Learning the Game: The Xia Dynasty (Part I)

Posted in Emperor: Rise of the Middle Finger! by Rocket Boy Gid on May 24, 2012

This is probably going to be like a walkthrough for the game and you can use it as that.

I made up a fictional Chinese name for myself in the game and it’s Liao Taizu and his zodiac animal is the Serpent.

Begin your journey into ancient China here, with these simple tutorial missions. It is here, in the time of the prehistoric Xia Dynasty, that our people first learned to work the land for sustenance and shelter. To prevent stumbles later, travel now down the path of the Xia. Listen closely, and learn all that our venerated ancestors have to teach us…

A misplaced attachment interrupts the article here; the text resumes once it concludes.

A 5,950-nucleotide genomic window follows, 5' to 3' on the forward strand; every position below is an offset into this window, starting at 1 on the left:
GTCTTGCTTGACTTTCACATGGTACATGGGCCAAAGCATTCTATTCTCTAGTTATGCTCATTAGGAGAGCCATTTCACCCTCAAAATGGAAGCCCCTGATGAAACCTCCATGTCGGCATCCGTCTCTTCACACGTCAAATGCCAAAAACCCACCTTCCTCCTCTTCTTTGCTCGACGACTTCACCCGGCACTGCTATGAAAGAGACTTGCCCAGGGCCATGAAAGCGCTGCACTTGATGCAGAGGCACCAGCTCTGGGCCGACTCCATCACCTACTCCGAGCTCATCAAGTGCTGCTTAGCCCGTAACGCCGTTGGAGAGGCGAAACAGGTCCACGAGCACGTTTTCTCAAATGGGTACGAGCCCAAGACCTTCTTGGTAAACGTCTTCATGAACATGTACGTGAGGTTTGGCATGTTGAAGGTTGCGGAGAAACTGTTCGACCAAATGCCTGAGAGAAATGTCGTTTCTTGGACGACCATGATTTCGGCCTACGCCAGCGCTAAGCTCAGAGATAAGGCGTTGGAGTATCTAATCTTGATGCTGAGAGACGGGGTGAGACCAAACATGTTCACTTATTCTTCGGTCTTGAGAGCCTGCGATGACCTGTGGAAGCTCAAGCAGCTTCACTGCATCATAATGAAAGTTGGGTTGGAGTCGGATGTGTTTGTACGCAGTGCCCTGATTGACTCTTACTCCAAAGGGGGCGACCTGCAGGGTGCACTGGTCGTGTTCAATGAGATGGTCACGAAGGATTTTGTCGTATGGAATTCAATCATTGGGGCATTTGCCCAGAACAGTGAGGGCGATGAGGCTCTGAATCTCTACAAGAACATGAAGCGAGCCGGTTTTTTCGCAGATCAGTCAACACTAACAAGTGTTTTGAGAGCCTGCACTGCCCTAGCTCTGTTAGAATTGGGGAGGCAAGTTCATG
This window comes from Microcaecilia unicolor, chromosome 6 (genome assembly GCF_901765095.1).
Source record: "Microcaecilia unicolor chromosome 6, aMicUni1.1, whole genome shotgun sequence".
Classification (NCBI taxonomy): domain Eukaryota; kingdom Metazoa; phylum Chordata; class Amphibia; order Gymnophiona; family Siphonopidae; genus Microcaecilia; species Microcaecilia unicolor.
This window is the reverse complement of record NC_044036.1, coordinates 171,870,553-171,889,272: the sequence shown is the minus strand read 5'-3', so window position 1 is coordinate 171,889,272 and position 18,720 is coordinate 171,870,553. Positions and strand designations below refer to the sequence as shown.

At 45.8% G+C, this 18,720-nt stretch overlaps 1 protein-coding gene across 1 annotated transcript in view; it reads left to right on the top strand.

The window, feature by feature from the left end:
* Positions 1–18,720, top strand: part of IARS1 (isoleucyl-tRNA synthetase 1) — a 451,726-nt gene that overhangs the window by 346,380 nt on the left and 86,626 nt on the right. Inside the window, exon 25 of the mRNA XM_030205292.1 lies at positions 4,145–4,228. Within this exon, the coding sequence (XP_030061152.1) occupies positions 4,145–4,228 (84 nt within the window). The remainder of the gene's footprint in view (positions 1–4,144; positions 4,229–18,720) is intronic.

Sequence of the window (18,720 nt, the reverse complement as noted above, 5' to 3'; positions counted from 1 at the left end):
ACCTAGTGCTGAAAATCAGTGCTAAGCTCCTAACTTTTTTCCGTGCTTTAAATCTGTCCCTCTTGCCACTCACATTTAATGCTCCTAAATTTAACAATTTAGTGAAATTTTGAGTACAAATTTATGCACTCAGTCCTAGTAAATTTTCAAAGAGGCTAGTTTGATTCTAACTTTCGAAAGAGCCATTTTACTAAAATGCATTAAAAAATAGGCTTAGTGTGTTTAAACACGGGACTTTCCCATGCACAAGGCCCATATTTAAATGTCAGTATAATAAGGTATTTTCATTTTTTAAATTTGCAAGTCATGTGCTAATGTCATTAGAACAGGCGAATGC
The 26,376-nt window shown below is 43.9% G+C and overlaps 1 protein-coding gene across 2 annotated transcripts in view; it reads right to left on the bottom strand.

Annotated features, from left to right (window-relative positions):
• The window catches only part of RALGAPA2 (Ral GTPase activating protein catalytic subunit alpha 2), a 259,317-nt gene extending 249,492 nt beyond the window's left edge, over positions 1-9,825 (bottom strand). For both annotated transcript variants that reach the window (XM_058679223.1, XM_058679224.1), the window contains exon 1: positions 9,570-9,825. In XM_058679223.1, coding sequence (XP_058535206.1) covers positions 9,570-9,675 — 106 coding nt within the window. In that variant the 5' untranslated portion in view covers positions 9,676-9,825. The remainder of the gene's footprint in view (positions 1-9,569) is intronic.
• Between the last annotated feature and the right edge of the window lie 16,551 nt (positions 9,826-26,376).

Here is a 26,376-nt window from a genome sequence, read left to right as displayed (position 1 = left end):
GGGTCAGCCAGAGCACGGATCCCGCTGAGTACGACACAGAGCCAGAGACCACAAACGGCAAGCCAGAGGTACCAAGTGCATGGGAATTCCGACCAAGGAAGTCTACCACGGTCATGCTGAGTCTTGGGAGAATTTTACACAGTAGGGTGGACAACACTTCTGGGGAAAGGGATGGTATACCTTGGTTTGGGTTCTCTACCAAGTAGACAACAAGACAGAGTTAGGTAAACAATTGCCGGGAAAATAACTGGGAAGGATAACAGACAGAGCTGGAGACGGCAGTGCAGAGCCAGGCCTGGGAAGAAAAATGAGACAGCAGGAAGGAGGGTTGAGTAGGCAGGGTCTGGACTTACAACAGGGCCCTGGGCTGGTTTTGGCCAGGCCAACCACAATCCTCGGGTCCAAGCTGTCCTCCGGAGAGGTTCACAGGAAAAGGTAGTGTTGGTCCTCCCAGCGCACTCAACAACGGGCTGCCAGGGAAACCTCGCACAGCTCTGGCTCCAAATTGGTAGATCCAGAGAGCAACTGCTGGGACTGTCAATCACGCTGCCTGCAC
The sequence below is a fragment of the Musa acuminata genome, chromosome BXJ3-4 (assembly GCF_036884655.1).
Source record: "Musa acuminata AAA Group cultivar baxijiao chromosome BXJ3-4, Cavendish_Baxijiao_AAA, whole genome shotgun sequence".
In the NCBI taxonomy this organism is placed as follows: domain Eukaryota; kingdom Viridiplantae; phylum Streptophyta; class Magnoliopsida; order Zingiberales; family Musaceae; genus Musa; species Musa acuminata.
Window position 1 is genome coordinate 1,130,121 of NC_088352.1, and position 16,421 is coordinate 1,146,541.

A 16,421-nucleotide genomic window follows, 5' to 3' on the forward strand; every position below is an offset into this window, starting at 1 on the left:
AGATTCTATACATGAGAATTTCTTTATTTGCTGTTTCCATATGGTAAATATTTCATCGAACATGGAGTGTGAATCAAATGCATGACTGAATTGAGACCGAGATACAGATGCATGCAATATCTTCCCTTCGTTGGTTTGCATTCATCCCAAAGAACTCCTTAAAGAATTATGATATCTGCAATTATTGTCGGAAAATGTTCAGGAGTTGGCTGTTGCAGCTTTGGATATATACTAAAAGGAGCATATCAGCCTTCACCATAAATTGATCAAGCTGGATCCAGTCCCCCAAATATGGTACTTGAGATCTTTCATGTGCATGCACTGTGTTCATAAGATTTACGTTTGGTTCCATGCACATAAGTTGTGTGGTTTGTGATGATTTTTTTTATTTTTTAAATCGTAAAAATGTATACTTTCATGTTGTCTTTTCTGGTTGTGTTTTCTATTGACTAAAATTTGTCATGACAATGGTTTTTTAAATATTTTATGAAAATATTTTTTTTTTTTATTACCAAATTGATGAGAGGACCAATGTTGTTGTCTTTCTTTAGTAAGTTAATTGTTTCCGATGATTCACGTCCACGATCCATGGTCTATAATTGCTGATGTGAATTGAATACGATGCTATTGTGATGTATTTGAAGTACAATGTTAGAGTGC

Follow Liao Taizu as he and his descendants witness the birth of the Middle Kingdom!

Hit the jump for detailed info.


Banpo – February 2038 BCE


  • 150 people in Plain Cottage or better

Welcome to ancient China, home to the world’s oldest continuous civilization. You are about to travel back in time over four thousand years! For it was then, along the fertile banks of the Wei River, that several families banded together, discarded their nomads’ cloaks, and established a small settlement.

As village elder, it is your duty to plan the layout of this new settlement. You will be called upon to provide your people with food and water, as well as a means to slake their spiritual thirst.

We start off at the village of Banpo along the River Wei. These tutorials are pretty easy even on the Very Hard difficulty level. All you have to do is listen to the narrator and read the messages. The game’s currency is called cash and you are given 1600 (2000 on Normal difficulty) for this first mission. If you don’t know what something is, just right-click on it, and an info panel will pop up and tell you what it is.